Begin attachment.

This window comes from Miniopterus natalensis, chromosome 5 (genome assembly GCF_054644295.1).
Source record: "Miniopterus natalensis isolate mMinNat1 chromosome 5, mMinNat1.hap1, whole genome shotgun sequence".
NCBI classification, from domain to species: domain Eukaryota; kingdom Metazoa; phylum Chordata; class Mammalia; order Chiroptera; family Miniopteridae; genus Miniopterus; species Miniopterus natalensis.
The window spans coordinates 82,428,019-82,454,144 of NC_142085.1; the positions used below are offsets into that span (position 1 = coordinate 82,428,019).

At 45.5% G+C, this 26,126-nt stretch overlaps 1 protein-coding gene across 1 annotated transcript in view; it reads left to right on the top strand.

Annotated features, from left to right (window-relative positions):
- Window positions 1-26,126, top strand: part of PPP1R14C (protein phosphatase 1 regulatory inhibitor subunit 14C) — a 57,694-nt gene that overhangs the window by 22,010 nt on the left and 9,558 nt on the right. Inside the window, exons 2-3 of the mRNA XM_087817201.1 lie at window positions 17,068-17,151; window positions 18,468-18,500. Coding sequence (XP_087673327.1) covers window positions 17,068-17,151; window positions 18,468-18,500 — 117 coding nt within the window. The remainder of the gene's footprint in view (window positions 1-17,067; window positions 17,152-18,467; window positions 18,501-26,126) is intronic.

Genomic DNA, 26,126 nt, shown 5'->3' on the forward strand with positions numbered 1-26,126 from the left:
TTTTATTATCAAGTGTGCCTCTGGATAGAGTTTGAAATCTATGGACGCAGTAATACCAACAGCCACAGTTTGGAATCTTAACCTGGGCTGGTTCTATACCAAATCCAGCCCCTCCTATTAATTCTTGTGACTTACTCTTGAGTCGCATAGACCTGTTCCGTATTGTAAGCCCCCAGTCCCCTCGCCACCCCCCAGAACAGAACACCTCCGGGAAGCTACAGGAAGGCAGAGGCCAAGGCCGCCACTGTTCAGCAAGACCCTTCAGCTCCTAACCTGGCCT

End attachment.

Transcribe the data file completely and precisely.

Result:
This window comes from Miniopterus natalensis, chromosome 5 (genome assembly GCF_054644295.1).
Source record: "Miniopterus natalensis isolate mMinNat1 chromosome 5, mMinNat1.hap1, whole genome shotgun sequence".
NCBI classification, from domain to species: domain Eukaryota; kingdom Metazoa; phylum Chordata; class Mammalia; order Chiroptera; family Miniopteridae; genus Miniopterus; species Miniopterus natalensis.
The window spans coordinates 82,428,019-82,454,144 of NC_142085.1; the positions used below are offsets into that span (position 1 = coordinate 82,428,019).

At 45.5% G+C, this 26,126-nt stretch overlaps 1 protein-coding gene across 1 annotated transcript in view; it reads left to right on the top strand.

Annotated features, from left to right (window-relative positions):
- Window positions 1-26,126, top strand: part of PPP1R14C (protein phosphatase 1 regulatory inhibitor subunit 14C) — a 57,694-nt gene that overhangs the window by 22,010 nt on the left and 9,558 nt on the right. Inside the window, exons 2-3 of the mRNA XM_087817201.1 lie at window positions 17,068-17,151; window positions 18,468-18,500. Coding sequence (XP_087673327.1) covers window positions 17,068-17,151; window positions 18,468-18,500 — 117 coding nt within the window. The remainder of the gene's footprint in view (window positions 1-17,067; window positions 17,152-18,467; window positions 18,501-26,126) is intronic.

Genomic DNA, 26,126 nt, shown 5'->3' on the forward strand with positions numbered 1-26,126 from the left:
TTTTATTATCAAGTGTGCCTCTGGATAGAGTTTGAAATCTATGGACGCAGTAATACCAACAGCCACAGTTTGGAATCTTAACCTGGGCTGGTTCTATACCAAATCCAGCCCCTCCTATTAATTCTTGTGACTTACTCTTGAGTCGCATAGACCTGTTCCGTATTGTAAGCCCCCAGTCCCCTCGCCACCCCCCAGAACAGAACACCTCCGGGAAGCTACAGGAAGGCAGAGGCCAAGGCCGCCACTGTTCAGCAAGACCCTTCAGCTCCTAACCTGGCCT